Secondly an utterly subordinate role for Irish capitalism does not explain how it allowed itself to become the vehicle for depriving other European countries of tax revenue, which the EU ruling now gives the latter an avenue to pursue.  The ruling signals that although other EU states may not have liked the Irish State’s low corporate taxation regime, it was not such a problem if it remained relatively marginal.  After all, they’re all engaged in tax competition in one form or another as one facet of inter-state and inter-company rivalry.

The problem for the Irish is that they prostrate themselves disproportionately to the US, who don’t so much mind the role of Ireland as a tax haven since it is US tax rules which permit Ireland’s role of in tax avoidance and also still allows the US to take a cut if and when the profits are eventually repatriated, perhaps as a result of some tax amnesty.

The Irish State has thus put itself in the middle of a bigger competition between EU and US capital and however much it might be “closer to Boston than Berlin” and wallow in its generations of emigrant’s ties to the old sod, the Irish State is part of the EU.  Its facilitation of US companies through an effective tax haven can only be permitted so much success before the bureaucracy of the EU proto-state decided that it had gone too far.  The Irish are therefore not just functioning as a subordinate client to imperialism but play a particular role in inter-imperialist rivalry.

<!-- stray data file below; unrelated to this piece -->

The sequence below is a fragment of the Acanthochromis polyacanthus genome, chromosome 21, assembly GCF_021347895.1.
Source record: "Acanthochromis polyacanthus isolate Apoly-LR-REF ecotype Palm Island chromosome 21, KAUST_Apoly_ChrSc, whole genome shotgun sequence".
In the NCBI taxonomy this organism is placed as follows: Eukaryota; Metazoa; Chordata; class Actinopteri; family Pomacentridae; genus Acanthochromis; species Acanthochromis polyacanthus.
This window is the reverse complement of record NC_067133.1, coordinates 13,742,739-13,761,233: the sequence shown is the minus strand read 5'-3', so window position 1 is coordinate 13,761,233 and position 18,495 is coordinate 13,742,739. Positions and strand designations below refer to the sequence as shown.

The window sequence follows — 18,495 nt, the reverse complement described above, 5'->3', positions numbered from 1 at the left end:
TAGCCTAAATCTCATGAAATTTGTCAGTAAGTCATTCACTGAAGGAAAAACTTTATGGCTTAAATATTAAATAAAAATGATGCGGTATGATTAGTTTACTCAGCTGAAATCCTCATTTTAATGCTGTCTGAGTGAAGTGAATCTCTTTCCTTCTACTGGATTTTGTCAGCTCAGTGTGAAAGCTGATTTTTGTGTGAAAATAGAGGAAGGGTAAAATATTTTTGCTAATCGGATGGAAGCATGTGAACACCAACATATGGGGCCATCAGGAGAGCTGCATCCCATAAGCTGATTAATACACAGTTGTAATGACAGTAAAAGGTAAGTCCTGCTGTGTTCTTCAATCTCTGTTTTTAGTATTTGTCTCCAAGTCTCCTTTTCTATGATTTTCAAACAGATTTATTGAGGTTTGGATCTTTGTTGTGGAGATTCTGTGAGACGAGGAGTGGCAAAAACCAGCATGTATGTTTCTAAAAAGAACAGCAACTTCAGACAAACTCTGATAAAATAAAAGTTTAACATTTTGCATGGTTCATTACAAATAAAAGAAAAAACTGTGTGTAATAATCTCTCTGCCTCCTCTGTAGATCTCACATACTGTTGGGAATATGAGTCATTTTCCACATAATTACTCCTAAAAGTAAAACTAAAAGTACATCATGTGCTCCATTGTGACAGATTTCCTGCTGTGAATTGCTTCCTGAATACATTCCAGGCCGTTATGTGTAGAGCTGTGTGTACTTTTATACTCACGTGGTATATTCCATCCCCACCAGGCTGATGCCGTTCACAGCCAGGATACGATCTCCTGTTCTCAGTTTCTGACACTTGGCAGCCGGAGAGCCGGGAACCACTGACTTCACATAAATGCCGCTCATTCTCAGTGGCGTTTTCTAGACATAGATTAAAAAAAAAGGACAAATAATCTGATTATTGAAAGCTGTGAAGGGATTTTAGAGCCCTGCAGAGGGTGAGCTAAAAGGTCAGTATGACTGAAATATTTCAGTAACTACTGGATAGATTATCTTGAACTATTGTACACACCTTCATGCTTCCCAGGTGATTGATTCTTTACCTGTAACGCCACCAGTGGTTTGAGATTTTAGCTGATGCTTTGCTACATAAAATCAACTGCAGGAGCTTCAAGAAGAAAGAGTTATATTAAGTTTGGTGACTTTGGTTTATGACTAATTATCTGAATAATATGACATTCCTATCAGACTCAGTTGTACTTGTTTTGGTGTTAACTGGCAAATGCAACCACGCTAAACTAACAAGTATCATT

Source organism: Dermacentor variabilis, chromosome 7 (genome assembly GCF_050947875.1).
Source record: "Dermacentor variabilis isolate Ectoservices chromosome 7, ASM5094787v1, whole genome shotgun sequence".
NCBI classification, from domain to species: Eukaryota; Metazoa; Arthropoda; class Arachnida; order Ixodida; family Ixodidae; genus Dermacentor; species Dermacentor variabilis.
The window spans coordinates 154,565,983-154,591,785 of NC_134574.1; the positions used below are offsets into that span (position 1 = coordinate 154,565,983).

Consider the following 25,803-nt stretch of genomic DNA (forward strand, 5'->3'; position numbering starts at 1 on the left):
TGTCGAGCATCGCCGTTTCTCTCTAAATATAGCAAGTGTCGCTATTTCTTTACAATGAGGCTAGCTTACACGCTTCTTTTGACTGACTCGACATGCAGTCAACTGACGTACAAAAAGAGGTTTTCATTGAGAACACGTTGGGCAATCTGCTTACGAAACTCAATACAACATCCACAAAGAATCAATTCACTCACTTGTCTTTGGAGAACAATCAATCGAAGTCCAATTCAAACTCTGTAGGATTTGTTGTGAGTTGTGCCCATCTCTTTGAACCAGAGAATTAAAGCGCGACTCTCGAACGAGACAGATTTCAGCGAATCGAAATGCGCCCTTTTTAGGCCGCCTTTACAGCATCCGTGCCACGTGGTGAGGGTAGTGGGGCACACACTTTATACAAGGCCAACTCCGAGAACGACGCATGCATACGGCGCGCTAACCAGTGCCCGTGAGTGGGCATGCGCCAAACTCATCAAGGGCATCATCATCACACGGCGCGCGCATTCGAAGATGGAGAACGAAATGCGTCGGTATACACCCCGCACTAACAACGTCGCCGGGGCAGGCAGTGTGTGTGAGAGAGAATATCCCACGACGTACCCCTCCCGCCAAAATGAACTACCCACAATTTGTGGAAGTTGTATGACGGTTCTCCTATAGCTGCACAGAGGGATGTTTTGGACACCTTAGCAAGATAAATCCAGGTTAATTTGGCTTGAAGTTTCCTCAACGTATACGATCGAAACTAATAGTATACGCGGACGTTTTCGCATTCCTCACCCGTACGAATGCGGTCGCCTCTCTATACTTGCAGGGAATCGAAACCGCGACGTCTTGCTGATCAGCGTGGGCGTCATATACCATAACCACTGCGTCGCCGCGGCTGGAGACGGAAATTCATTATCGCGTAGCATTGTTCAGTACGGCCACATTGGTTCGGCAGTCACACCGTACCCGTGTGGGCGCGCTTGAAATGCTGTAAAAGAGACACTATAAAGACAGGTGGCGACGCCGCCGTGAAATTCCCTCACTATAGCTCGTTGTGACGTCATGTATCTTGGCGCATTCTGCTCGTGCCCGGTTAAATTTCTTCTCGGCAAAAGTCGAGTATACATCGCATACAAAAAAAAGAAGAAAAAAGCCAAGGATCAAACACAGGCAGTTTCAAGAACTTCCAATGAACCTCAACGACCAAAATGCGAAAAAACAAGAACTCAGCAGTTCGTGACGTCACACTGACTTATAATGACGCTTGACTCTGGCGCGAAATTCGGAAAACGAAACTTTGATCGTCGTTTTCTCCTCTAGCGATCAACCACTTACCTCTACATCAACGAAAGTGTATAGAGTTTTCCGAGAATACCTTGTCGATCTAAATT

And it would be wrong to characterise this role as something anomalous to the normal functioning of capitalism.  Apple had over $215 billion in cash and assets sitting outside the US as of June this year, sitting there avoiding US taxation.  It has been estimated that this is only part of $1.4 trillion sitting offshore of the US, all avoiding tax and perhaps waiting for an amnesty and a nice big deal.

It has been estimated that about half of all lending and deposits originate in Offshore Financial Centres(OFCs), about half of which are also tax havens.  The Irish State comes in 9th on the list in terms of size of tax haven, behind the Cayman Islands, which is the largest, and Switzerland and the Netherlands, which are 7th and 8th respectively.  These OFCs account for receipt of about 30% of the world’s foreign direct investment and themselves originate a similar amount.

While the tax rulings in 1991 and 2007 were based on Apple’s proposals to the Irish State, there is nothing anomalous about this either.  The British ‘Guardian’ newspaper reported last Thursday that  “the government has effectively privatised tax policymaking and enforcement . . . a working group consisting entirely of representatives from GlaxoSmithKline, Rolls-Royce, Eisai pharmaceuticals, Syngenta, Shell, Dyson, Arm, KPMG, Vectura and AND Technology Research drafted what eventually became known as the Patent Box legislation. They secured a special tax concession worth over £1bn a year for large corporations.”

The EC ruling on Apple has been described as “a watershed” and liberal Irish commentators have argued that it’s a wake-up call – that the Irish State’s success, based on attracting multinationals through tax breaks, is not a strategy that will stand the test of time.  The Irish State and its apologists claim that their tax policy is actually an industrial policy, which should be regarded as a purely national issue, but if this were so then we would expect the Cayman Islands, the Bahamas and Jersey to be thriving centres of industrial production.  Their brass plate companies and those in Ireland shown how ridiculous this rebranding exercise really is.